The agreement will now be discussed in detail at the G20 meeting. Key details remain to be negotiated over the coming months. The devil is in the details, therefore, we have to wait for the fine print on this matter. It’s a daunting task as consensus needs to be built with most of the countries to make this announcement a success and its implementation.
Q: What will be your take on India’s use of technology in tax? The GST regime is yet not glitches free…
There have been measures in the right direction to adopt digitisation vis-à-vis tax administration and its processes. An important landmark development has been making tax assessment proceedings faceless. This development will eliminate the need for face-to-face interaction between the taxpayer and the revenue authorities. In line with this scheme, the faceless penalty scheme has also been introduced.
Also, the government has mandated the first level of appeals with the Commissioner of Income-tax (Appeals) and the second level of appellate proceedings with the Income-tax Appellate Tribunal to be also shifted to online mode.
The initial teething issues are bound to be there which would eventually get addressed through changes in the IT systems, processes and procedures. In the context of GST, despite its roller-coaster ride for the taxpayers due to frequent changes, it is gradually settling in. This is evident from the record collections on a month on month basis..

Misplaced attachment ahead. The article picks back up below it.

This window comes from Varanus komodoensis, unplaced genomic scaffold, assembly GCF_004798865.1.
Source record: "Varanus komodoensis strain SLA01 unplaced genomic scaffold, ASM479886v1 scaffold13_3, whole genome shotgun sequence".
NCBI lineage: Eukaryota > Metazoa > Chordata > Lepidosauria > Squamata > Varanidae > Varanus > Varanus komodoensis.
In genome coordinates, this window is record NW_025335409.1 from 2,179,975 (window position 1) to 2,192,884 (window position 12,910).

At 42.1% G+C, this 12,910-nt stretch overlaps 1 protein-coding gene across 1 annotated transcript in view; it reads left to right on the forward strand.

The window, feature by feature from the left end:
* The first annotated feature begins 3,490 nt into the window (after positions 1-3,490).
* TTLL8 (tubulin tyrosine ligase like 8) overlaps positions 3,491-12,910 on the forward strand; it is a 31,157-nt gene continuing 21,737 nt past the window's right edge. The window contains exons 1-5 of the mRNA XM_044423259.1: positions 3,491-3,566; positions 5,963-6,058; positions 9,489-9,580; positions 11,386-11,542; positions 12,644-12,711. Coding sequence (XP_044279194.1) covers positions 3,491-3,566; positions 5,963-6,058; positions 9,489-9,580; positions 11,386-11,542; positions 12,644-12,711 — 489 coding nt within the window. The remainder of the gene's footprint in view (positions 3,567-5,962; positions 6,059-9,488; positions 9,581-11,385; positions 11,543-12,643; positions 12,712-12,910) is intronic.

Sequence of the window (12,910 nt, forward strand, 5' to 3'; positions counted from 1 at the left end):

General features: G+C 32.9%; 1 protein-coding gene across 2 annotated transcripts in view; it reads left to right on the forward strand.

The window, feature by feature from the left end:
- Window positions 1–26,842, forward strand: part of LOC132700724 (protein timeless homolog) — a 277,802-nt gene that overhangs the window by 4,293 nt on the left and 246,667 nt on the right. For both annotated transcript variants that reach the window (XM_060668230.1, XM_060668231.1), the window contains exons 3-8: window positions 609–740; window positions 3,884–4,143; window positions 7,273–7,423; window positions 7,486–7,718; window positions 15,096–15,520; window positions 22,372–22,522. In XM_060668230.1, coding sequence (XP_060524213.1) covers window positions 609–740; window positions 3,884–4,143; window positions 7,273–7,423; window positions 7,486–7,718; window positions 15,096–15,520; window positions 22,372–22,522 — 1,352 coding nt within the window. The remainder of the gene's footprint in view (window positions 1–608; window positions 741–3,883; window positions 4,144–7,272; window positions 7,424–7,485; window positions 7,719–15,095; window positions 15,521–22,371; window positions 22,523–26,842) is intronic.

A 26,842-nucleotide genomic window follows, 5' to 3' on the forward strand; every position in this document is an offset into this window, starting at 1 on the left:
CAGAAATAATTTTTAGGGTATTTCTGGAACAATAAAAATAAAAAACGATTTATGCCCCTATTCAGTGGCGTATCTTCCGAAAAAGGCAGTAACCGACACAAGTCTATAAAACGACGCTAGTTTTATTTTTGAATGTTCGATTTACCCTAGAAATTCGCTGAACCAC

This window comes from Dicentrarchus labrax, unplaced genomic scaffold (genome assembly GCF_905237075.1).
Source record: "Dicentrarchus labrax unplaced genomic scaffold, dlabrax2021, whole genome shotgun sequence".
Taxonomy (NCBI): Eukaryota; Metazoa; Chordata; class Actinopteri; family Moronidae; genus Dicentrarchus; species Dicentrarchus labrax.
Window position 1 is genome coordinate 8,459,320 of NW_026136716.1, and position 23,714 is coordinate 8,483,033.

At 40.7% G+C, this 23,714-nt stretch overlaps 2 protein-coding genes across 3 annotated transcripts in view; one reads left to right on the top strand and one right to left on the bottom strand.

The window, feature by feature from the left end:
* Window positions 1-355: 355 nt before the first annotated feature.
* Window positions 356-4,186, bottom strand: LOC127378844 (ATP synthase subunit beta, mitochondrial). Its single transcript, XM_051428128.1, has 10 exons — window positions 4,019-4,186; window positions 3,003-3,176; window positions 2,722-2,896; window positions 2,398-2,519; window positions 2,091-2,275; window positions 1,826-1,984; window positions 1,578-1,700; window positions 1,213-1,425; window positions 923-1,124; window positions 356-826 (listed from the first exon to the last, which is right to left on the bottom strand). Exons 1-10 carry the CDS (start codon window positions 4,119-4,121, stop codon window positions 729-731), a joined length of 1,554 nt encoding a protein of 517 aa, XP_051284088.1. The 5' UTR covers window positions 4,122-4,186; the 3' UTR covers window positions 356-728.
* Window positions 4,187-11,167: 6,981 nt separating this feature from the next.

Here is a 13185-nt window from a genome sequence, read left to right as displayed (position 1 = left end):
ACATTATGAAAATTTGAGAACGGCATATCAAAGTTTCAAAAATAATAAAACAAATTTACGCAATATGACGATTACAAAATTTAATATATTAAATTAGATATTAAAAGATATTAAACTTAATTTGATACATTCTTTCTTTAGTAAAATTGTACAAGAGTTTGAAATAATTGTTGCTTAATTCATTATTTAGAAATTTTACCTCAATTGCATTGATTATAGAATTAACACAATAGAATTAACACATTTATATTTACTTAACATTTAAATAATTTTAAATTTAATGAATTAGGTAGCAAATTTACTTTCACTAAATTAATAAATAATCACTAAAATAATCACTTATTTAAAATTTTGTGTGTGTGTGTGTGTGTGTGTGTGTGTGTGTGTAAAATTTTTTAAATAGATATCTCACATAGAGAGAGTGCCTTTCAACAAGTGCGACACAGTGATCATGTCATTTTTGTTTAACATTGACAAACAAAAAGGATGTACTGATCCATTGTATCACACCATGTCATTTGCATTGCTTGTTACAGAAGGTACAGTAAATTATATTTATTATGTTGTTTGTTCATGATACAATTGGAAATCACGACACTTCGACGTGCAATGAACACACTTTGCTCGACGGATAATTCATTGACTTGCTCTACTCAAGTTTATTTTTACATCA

Q: Last, to become a $5 trillion economy, what should be further done to bring in tax certainty?
A mindset change is required in the society at large. For taxpayers to understand that it is their duty to pay the right amount of tax and for the tax administration to understand that taxpayers are their partners in nation-building. One cannot exist without the other.
There have to be robust businesses to pay taxes, and there must be tax collections to support the marginalised sections of the society and achieve larger socio-welfare objectives.